Researchers at NCATS and the University of Nevada, Reno School of Medicine have demonstrated that a drug originally targeted unsuccessfully to treat cancer may have new life as a potential treatment for Duchenne muscular dystrophy (DMD). The candidate drug, SU9516, represents a different kind of approach for treating DMD, a degenerative muscle disease that usually begins in childhood and has no known cure. It is caused by a faulty gene that leads to progressive muscle weakness, with death often occurring around age 25.
Ketamine Lifts Depression via a Byproduct of its Metabolism
NIH-funded team finds rapid-acting, non-addicting agent in mouse study. “Working in collaboration with NIH and academic researchers, NCATS chemists played a critical role in isolating the specific metabolite of ketamine responsible for fighting depression,” said Christopher P. Austin, M.D., NCATS director. “Overall, our collective efforts exemplify how a collaborative, team science approach can help advance the translational process in ways that help get more treatments to more patients more quickly.”
News Brief: Data Released on Drug Combinations to Treat Malaria
NCATS researchers tested and released data on thousands of combinations of known and newly identified drugs to potentially treat malaria.
NCATS-FDA team receives support from the HHS Innovation Ventures Fund — an HHS IDEA Lab program — to enhance the Web-based Collaborative Use Repurposing Engine (CURE). The highly competitive awards provide growth-stage funding and 15 months of mentoring as well as tools to help grow and sustain CURE, which supports crowdsourcing information on treating tropical diseases.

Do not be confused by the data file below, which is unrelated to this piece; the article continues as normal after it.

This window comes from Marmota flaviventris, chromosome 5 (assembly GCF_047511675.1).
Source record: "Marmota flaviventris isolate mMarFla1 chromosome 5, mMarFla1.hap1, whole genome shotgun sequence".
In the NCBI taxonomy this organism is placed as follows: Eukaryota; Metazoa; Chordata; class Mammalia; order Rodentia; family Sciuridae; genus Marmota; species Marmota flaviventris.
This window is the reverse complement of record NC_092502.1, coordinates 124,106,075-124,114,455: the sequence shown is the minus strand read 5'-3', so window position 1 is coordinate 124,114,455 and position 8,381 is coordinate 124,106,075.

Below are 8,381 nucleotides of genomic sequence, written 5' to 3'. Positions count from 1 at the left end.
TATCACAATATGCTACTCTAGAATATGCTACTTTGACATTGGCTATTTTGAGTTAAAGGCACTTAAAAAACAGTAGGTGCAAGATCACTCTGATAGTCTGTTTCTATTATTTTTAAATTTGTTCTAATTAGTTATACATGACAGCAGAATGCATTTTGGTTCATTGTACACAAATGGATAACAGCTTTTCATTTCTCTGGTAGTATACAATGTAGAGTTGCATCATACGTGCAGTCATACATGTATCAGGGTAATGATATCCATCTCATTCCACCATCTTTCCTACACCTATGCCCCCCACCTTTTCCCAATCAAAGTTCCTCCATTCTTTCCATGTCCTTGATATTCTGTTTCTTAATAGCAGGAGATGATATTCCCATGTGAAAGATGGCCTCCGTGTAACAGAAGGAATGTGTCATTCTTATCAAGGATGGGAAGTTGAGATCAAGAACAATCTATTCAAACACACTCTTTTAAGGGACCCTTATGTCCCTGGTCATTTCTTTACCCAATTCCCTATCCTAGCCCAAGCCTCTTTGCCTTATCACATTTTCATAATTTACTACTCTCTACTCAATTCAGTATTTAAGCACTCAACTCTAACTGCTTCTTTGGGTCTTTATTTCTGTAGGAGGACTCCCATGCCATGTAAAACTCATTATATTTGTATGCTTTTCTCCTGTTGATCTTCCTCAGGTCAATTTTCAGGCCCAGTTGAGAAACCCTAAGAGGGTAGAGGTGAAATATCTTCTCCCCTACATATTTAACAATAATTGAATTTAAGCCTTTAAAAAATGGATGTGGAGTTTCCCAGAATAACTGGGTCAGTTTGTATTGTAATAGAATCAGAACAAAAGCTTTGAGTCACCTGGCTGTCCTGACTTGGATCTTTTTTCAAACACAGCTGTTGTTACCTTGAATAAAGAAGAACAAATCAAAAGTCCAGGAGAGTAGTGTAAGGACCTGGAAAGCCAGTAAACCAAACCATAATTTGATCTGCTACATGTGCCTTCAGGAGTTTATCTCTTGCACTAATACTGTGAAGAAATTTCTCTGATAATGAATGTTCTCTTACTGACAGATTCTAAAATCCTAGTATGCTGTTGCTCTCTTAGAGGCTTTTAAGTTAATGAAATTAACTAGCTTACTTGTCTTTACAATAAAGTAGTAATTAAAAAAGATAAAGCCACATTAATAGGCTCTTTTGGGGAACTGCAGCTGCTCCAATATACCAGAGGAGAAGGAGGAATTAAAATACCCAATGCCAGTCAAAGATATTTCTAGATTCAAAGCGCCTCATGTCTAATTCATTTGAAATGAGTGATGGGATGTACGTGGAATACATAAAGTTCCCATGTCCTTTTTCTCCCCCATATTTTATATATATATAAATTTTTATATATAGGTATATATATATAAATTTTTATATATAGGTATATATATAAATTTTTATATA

NCGC experts and University of Chicago researchers work together to create, adapt and validate an innovative 3-D ovarian cancer cell model used to identify small molecules that can prevent cancer cells from spreading to new sites in the body. The new model includes connective tissue cells and the extracellular matrix (a collection of supportive molecules outside cells), creating a more lifelike simulation of the human body environment.
A team of researchers from NCGC and the National Human Genome Research Institute make a major advance in the understanding and treatment of Gaucher disease, creating a new model that not only helps identify treatments for patients with this rare disorder, but also is useful in studying other diseases.
Scientists in NCGC work closely with academic, nonprofit and biotechnology researchers to pursue collaborative probe development projects, including the discovery of three novel small molecule chemical probes with the potential to treat diabetes, stroke and thrombosis.
A team that includes nine NCGC researchers identifies compounds that delay tumor formation in mice. The compounds target a specific form of pyruvate kinase, called PKM2, which governs how cancer cells use glucose.
Scientists from NCGC and the University of Wisconsin–Madison help identify three promising molecular compounds from a collection of approved drugs to pursue as potential treatments for Charcot-Marie-Tooth disease, a rare neurological disorder.
NCATS and Eli Lilly and Company jointly release an Assay Guidance Manual designed to provide step-by-step guidance through the complex process of turning a basic research finding into an assay (test) that will start the process of discovering pharmacological tools and drugs.